KPMG launches apprenticeship service for firms

KPMG
By Andrew Harbison, CA Today

19 August 2016

KPMG has partnered with the Open University (OU) to launch a service to provide businesses with apprentice programmes ahead of next year’s apprenticeship levy.

The new apprenticeship levy, which is due to be introduced in April 2017, is an effort from the government to boost UK productivity, with the target of having three million apprentices in the scheme by 2020.

The apprenticeship levy requires all employers operating in the UK, with a pay bill over £3 million each year, to make an investment in apprenticeships.

The service offered by KPMG and the OU intends to help employers identify their training need and how to get the most value out of the levy. The Big Four firm will work with organisations to identify their future training needs and identify skills gaps. The OU will then provide apprenticeships along with the relevant training via online learning supported by tutors.

“The new levy has the potential to help organisations unlock productivity in their workforce by upskilling employees in areas which align to their overall commercial objectives,” said Mark Williamson, partner at KPMG.

“Employers can use the levy to deliver training to every layer of their organisation, from school leavers to executives, and truly embed the skills needed to meet their commercial ambitions.”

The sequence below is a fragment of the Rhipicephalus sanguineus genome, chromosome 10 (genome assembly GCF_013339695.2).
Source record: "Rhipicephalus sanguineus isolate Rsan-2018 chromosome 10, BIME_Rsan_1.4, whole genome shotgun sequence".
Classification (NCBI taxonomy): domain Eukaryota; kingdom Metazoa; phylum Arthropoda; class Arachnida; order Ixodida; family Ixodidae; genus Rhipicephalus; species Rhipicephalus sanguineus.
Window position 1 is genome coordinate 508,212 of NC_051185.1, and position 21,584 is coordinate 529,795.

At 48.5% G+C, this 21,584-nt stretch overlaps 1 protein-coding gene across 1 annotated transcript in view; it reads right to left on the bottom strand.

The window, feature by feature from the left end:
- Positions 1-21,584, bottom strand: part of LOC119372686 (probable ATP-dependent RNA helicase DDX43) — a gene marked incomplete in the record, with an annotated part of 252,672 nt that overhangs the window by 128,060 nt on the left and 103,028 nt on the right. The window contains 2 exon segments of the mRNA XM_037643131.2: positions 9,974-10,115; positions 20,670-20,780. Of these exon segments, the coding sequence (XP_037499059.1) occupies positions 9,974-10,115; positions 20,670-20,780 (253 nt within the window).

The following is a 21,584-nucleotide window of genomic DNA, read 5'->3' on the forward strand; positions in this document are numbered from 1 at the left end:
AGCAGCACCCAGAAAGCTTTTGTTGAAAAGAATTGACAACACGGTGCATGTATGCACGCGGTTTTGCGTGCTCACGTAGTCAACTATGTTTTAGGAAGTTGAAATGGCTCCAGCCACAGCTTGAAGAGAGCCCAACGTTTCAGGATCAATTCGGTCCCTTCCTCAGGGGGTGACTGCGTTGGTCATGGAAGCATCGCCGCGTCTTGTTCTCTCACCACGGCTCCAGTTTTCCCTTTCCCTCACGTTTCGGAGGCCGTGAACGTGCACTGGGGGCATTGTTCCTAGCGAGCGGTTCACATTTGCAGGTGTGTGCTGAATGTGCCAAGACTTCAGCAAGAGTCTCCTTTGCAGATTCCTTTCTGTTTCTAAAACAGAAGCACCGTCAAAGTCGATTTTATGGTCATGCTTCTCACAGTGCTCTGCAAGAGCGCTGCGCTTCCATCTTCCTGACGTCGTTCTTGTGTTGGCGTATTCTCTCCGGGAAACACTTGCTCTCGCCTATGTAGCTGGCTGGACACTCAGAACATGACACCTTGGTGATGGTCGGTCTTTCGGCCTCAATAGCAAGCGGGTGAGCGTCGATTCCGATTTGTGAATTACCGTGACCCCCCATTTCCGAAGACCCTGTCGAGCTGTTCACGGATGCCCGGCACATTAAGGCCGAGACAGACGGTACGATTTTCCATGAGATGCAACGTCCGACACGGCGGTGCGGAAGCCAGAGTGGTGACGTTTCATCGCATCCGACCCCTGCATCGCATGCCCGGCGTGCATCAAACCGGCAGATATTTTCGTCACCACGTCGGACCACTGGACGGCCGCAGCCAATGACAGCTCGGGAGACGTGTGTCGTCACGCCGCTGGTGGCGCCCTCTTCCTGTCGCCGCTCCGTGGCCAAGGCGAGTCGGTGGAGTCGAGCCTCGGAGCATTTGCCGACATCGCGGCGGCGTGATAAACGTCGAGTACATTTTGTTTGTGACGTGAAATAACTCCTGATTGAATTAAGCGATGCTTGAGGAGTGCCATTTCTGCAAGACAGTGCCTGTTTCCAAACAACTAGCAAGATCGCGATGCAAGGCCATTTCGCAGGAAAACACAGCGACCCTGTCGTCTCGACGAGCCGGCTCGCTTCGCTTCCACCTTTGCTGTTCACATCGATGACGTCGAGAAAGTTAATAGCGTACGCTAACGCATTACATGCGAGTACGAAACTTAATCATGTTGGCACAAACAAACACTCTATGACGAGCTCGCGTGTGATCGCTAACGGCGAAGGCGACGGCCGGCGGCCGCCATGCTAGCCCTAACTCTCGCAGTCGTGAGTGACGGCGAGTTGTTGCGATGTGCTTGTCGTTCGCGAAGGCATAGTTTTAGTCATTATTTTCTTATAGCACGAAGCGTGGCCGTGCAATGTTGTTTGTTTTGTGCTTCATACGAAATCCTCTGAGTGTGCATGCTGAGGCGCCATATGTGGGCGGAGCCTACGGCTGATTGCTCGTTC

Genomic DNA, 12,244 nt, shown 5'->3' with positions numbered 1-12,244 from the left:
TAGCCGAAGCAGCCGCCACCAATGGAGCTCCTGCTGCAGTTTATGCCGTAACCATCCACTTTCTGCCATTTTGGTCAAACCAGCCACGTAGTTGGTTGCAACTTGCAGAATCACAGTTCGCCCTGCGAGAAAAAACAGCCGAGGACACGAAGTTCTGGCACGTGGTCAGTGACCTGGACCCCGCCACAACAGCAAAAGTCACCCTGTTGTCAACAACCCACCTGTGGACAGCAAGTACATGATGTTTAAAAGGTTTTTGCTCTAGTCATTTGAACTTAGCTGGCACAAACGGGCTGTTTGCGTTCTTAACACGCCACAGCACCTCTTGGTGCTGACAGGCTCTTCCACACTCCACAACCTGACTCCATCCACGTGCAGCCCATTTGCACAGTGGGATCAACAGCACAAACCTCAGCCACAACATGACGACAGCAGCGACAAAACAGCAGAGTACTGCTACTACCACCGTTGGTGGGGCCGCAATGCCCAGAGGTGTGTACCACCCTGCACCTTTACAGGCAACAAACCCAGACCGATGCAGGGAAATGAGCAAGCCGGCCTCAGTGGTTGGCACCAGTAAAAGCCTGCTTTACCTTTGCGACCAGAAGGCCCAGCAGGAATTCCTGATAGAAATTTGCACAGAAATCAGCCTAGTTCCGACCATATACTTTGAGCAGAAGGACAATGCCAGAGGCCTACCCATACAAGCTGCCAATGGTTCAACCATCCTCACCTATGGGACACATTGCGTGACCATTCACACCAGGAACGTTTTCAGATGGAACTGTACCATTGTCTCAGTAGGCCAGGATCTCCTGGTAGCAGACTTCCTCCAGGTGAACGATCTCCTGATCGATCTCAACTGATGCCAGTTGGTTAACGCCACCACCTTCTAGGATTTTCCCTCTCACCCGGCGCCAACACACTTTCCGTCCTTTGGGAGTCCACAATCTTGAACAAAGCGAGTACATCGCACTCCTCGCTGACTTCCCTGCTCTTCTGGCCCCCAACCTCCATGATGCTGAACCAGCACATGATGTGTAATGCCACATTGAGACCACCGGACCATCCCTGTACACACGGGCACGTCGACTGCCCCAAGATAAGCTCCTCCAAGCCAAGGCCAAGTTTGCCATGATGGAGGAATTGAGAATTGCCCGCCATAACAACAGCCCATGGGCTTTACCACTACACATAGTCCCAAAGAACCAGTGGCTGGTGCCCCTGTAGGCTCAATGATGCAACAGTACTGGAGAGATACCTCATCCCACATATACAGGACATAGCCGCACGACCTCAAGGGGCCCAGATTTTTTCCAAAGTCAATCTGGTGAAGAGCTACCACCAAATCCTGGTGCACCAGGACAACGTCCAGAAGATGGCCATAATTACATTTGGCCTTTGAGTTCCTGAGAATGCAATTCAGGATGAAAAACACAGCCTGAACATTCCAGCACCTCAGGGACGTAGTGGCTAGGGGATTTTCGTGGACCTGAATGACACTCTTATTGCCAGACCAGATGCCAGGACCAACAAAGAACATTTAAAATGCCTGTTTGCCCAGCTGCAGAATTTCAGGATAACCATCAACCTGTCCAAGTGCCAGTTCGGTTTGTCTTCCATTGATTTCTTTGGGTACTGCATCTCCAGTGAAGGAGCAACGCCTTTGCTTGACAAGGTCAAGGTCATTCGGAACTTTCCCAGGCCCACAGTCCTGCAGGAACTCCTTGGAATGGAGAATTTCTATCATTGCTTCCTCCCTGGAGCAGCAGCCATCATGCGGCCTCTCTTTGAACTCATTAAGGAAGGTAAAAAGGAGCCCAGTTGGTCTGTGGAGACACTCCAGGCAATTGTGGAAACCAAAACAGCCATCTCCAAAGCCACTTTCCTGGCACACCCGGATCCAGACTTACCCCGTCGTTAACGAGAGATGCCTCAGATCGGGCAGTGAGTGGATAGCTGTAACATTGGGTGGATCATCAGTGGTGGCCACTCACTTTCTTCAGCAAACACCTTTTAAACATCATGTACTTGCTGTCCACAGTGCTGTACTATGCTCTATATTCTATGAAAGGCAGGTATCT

The three initial apprenticeships provided will be a healthcare practitioner assistant higher, a chartered manager degree and a digital and technical solutions degree.

“Employers can use the levy to deliver training to every layer of their organisation, from school leavers to executives, and truly embed the skills needed to meet their commercial ambitions,” said Ian Howell, Director of the business development unit at the OU.

“By working together with KPMG, we can not only help organisations tap into unlocked potential of their people, but help increase the confidence and skills of individuals in key sectors for the benefit of our national economy.”

All of the Big Four either currently offer apprenticeship programmes, or are planning to do so.

Image source: Tupungato / Shutterstock.com

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